Trinity Bay: Cutting & Removal of a Decommissioned Gas Platform
Trinity Bay is about 25 nautical miles east of Houston and 30 nautical miles north of Galveston, located on the southeastern coast of Texas. The 20-mile-wide bay is part of the expansive and vital Houston Ship Channel and its various ports, collectively known as the Port of Houston. It is one of the busiest seaports in the world facilitating the movement of more than 247 million tons of cargo a year and was named the number one port in the United States in 2020 by volume of foreign waterborne tonnage moved and vessel traffic. As the port grows in need, Houston works on continuously improving the channel, expanding it, and making sure it is deep and wide enough to accommodate the traffic.
A decommissioned concrete barge oil platform decaying in Trinity Bay posed a potential issue for the traffic of the Houston Ship Channel. Laredo Construction, Inc., a construction and maintenance company that primarily provides offshore services in the Gulf of Mexico, contacted CSDA member Holes Incorporated for some assistance with the removal of this barge. Laredo Construction did not want to risk blocking the Houston Ship Channel by trying to move the barge in one whole piece or have it become an obstacle, so they asked for Holes’ help with cutting the barge into manageable pieces prior to its journey through the channel for deconstruction, demolition and final removal.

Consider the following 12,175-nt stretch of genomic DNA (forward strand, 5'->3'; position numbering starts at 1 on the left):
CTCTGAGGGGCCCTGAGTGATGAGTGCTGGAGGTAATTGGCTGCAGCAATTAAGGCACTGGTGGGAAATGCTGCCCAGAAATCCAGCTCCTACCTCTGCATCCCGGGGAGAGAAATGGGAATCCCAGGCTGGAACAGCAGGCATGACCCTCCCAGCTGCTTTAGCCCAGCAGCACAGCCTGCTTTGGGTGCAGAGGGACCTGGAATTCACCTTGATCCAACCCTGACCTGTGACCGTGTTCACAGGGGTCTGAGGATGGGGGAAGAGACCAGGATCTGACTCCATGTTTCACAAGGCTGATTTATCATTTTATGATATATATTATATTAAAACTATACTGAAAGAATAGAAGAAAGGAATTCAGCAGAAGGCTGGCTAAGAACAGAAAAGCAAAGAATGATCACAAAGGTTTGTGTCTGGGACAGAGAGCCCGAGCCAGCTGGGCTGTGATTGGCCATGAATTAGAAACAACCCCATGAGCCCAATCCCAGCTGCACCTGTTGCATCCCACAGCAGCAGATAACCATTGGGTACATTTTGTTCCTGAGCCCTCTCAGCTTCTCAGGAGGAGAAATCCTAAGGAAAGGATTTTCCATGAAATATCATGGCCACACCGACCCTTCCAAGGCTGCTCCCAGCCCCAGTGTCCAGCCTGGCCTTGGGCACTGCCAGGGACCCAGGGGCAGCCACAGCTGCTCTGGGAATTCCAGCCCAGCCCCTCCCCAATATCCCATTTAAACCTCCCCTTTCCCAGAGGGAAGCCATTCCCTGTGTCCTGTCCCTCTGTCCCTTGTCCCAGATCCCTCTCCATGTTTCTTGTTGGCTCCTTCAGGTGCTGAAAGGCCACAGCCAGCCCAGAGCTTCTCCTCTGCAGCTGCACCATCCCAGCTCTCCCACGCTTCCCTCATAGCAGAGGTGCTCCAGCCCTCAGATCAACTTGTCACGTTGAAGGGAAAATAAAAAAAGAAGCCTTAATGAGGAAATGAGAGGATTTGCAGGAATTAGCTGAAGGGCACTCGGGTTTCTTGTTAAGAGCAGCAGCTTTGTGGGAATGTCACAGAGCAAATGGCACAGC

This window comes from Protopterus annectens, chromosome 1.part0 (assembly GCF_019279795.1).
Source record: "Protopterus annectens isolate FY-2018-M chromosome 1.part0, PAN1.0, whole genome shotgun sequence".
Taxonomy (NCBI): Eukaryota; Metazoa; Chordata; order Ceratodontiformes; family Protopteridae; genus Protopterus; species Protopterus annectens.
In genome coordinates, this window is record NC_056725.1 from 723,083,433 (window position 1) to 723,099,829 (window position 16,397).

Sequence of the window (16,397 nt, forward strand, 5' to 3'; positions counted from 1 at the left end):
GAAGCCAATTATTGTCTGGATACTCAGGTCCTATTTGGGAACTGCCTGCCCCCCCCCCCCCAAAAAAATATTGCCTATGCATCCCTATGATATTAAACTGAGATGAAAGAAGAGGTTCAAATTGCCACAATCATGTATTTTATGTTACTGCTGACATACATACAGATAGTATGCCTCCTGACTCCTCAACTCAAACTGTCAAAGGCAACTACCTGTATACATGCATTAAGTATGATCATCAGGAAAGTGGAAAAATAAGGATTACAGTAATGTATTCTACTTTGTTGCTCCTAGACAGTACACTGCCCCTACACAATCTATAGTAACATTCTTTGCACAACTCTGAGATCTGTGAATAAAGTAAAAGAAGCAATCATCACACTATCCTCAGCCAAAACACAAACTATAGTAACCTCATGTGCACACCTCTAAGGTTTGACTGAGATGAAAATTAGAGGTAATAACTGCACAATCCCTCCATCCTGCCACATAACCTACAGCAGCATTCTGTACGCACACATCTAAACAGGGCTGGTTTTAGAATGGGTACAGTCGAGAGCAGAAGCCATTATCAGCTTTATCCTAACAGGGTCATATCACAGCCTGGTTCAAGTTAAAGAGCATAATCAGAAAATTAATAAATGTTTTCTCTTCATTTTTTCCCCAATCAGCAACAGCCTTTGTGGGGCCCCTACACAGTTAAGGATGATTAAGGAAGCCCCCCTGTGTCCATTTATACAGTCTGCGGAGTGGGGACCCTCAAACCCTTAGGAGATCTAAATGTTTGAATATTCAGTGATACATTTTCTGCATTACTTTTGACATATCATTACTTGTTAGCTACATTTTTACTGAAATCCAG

Holes Incorporated was hired to cut the second story platform off the barge, as well as the 40 concrete piles that held the second story in place. This would reduce the overall weight and height of the decommissioned barge to ensure it arrived at the Houston Ship Channel in one piece without potentially breaking or crumbling due to its deteriorated condition. The job was called in on a Friday afternoon with the hiring contractor needing the Holes team on the Offshore Support Vessel (OSV) Dularge Lift Boat by Monday. The job also required Maritime insurance coverage, which Holes had to bind prior to mobilization. Working diligently over the weekend, insurance was bound and a contract was signed Monday morning. At that time, Laredo notified the Holes team that prior to mobilization, operators were required to have a negative COVID-19 test. COVID-19 protocols were strict as the operators would be living on the 32-bunk bed OSV Dularge for the next five days with the Laredo Contracting Crew.
Holes mobilized as quickly as possible. Monday evening, Holes sent the wire saw equipment and the 480 Generator needed to power the wire saw on the 4-hour ride to the job site in the middle of Trinity Bay. The equipment had to be transported to the OSV Dularge via the Vessel Triton prior to the operators’ arrival.
As the Holes operators were completing their COVID testing and awaiting their results, the Vessel Triton had to leave the dock and make its journey. Thankfully for the team
and project, Holes Vice President of Operations Patrick Stepanski was able to save the day by personally delivering Holes operators to the OSV Dularge early Tuesday morning, negative tests in hand, by Pat’s center console fishing boat – this was the first time in Holes Inc. history that Pat had to shuttle employees to a job on his personal fishing boat.